The guilt of letting someone go

I manage a team of people. I am responsible for their hiring and training. I interview them when they apply for a position and then I make sure that they get all that I can give them so that they may best perform their role.

This system works. We get talented people, and they meet or exceed our expectations, and they stay until they find another challenge to begin.

Sometimes this does not turn out as expected. People can interview well, and you can believe that they will work out and become a productive, self-sufficient and functioning member of the team, but until they are there, doing the job, or their version of it, you can’t tell.

I try and see the best in people. I have my team’s back. I will stand up for them and advocate for them. Nobody fucks with my team.

Recently I had to let a member of my staff go. The employee was smart, funny, and a genuinely nice person. Their approach to their duties was a little different than I had seen with other team members, but I figured they could change and pick things up along the way.

Three months prior, my manager had suggested that they thought my team member was not a “good fit” for the department. I could understand where they were coming from, but I was sure that if I could just find the switch that needed to flicking, I could preserve their employ. There was no switch. There was no lightbulb. No matter what I tried. What was worse was that other members of my team were getting their time eaten up answering questions

In the three months that my boss was talking to me about this, I kept trying to set my report up for success; I gave them opportunities to demonstrate their ability, to prove they could do it. I even found myself reaching for other skills they had, related only tenuously to their role, to evidence that they were capable of something.

Inevitably there was a Performance Improvement Plan written up, and I set up calls to check in regularly to make sure they were doing what needed to be and keeping their numbers up. The 30 day period was over in no time, so I got it extended intending to provide more training. Eventually, I caved, I felt like the attempts made by myself and my team were never going to be enough to change the situation, and the maximum possible value that this team member could provide would never offset the amount of time taken to get them to an acceptable level.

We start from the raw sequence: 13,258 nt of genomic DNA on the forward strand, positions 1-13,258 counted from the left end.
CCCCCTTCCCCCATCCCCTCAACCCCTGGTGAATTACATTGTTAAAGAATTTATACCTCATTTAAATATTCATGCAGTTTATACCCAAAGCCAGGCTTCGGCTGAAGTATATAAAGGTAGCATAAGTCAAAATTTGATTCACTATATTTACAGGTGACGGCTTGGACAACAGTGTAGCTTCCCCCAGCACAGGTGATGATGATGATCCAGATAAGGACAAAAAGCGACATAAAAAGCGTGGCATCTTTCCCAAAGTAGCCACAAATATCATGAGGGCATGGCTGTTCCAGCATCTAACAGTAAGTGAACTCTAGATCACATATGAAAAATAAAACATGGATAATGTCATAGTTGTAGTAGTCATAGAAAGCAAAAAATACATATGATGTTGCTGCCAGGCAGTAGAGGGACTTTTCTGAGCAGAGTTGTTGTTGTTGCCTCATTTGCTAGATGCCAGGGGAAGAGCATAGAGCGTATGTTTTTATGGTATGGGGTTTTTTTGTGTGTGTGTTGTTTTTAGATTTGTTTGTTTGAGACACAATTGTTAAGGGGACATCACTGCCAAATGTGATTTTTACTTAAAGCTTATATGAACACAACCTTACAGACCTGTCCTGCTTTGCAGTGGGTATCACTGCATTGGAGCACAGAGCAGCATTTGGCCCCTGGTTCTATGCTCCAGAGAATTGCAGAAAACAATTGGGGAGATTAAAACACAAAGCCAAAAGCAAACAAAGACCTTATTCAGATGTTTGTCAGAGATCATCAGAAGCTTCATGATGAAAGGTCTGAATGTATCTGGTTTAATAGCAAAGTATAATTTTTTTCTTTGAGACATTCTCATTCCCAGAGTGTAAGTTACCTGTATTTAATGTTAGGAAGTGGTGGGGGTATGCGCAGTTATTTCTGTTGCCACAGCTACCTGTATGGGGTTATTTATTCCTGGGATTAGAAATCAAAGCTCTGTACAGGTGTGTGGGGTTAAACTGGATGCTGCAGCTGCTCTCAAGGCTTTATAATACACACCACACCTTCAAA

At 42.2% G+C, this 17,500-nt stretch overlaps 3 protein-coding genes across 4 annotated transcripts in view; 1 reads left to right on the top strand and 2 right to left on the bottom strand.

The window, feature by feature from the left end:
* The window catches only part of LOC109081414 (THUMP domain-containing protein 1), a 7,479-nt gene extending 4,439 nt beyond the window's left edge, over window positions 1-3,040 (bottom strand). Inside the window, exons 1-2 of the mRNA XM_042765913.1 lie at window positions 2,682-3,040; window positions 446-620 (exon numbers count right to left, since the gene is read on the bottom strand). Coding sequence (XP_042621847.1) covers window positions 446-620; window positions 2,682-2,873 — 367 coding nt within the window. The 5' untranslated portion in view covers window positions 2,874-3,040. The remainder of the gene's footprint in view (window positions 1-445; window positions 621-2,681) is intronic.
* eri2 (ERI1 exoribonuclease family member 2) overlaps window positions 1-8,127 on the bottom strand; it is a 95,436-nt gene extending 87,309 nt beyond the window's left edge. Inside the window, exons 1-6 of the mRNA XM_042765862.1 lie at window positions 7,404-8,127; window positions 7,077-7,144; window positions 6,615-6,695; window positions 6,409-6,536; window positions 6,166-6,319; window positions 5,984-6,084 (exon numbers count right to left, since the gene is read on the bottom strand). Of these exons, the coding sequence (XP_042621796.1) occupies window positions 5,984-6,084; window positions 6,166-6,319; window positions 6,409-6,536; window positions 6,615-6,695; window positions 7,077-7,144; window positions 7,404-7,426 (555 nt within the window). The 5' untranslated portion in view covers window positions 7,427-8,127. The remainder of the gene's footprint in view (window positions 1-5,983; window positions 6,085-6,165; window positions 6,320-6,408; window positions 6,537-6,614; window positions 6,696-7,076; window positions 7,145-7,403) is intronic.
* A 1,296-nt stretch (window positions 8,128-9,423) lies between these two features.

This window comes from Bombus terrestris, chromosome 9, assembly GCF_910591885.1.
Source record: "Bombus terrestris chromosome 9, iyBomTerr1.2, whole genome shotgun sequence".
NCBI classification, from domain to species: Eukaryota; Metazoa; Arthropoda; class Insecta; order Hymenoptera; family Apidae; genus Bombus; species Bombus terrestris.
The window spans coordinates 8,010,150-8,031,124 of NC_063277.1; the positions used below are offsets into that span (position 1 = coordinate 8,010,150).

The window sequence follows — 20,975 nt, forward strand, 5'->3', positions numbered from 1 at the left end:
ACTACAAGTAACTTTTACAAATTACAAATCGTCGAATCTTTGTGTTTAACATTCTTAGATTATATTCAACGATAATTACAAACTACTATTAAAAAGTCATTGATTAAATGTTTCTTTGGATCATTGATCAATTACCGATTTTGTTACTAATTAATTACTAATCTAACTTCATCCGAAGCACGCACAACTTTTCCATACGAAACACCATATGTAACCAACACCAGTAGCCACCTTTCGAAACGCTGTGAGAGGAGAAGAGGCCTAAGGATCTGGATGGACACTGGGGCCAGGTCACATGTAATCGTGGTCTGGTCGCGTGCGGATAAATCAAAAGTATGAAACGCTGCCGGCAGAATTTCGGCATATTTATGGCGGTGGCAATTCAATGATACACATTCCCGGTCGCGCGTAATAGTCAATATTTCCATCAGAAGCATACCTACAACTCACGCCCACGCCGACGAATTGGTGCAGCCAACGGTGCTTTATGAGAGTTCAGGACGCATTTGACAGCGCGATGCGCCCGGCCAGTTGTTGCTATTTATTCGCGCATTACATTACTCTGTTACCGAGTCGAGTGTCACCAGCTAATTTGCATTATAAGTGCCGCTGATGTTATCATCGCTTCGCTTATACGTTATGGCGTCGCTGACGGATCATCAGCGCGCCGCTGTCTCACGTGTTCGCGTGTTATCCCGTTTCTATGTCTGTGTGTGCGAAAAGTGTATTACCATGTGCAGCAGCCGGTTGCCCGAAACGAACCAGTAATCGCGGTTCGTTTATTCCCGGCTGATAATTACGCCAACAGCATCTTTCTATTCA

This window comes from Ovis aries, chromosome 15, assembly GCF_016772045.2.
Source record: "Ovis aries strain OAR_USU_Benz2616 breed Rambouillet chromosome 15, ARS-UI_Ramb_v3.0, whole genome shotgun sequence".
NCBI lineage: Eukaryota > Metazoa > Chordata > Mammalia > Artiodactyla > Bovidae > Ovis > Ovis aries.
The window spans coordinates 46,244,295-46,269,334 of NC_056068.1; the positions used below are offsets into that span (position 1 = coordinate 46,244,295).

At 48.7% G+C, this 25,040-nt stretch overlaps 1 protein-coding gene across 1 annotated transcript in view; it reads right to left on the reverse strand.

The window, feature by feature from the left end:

I let my boss know that I had doubts about the value of further attempts at improvement, that my team was spending more time carrying the individual than I would like, and that frankly, our efforts hadn’t made any difference; they just weren’t getting it. We were at a point where we would be better off without them given the amount of time the whole team was spending on trying to get them to be something they would never be, and then dealing with the aftermath of their attempts at doing the job.

My boss agreed with my feedback; I presented it with evidence of the individual’s efforts to improve, and to be fair; they had increased the volume of things they were doing, but with no marked improvement in the way that they were doing them.

My boss also informed me that I had to be the one that delivered this news, which stopped me in my tracks. I had been giving my all to protect this person from the very thing that I now had to do to them.

The thought of telling someone they are being let go is to me being responsible for taking away their livelihood, and the impact on their life is something for which I feel hugely responsible.

I spoke to some of my colleagues about the situation, and they were supportive of the decision I had made.

So the time came, and I had to tell my team member that despite things improving over the past 90 days, I didn’t think that the role was a good fit for them and that I was letting them go with immediate effect. I had psyched myself up for this moment, worrying about it for the preceding days and hours and minutes, right up to the point where it went down. I explained the situation and also thanked them for their efforts. They said they were surprised, but they also understood. To be honest, I think they were relieved.

I dropped off the call and felt a wave of relief almost instantly. I spoke to one of my former managers, and they said that if you feel relief, it was the right thing to do. It took me about a week to process what had happened, to start thinking about the bigger picture, and that the decision was the right one for the team and the broader business.

Taking emotion out of a decision that affects someone’s life is a hard task, and I don’t envy anyone who finds themselves in a similar position for the first time.

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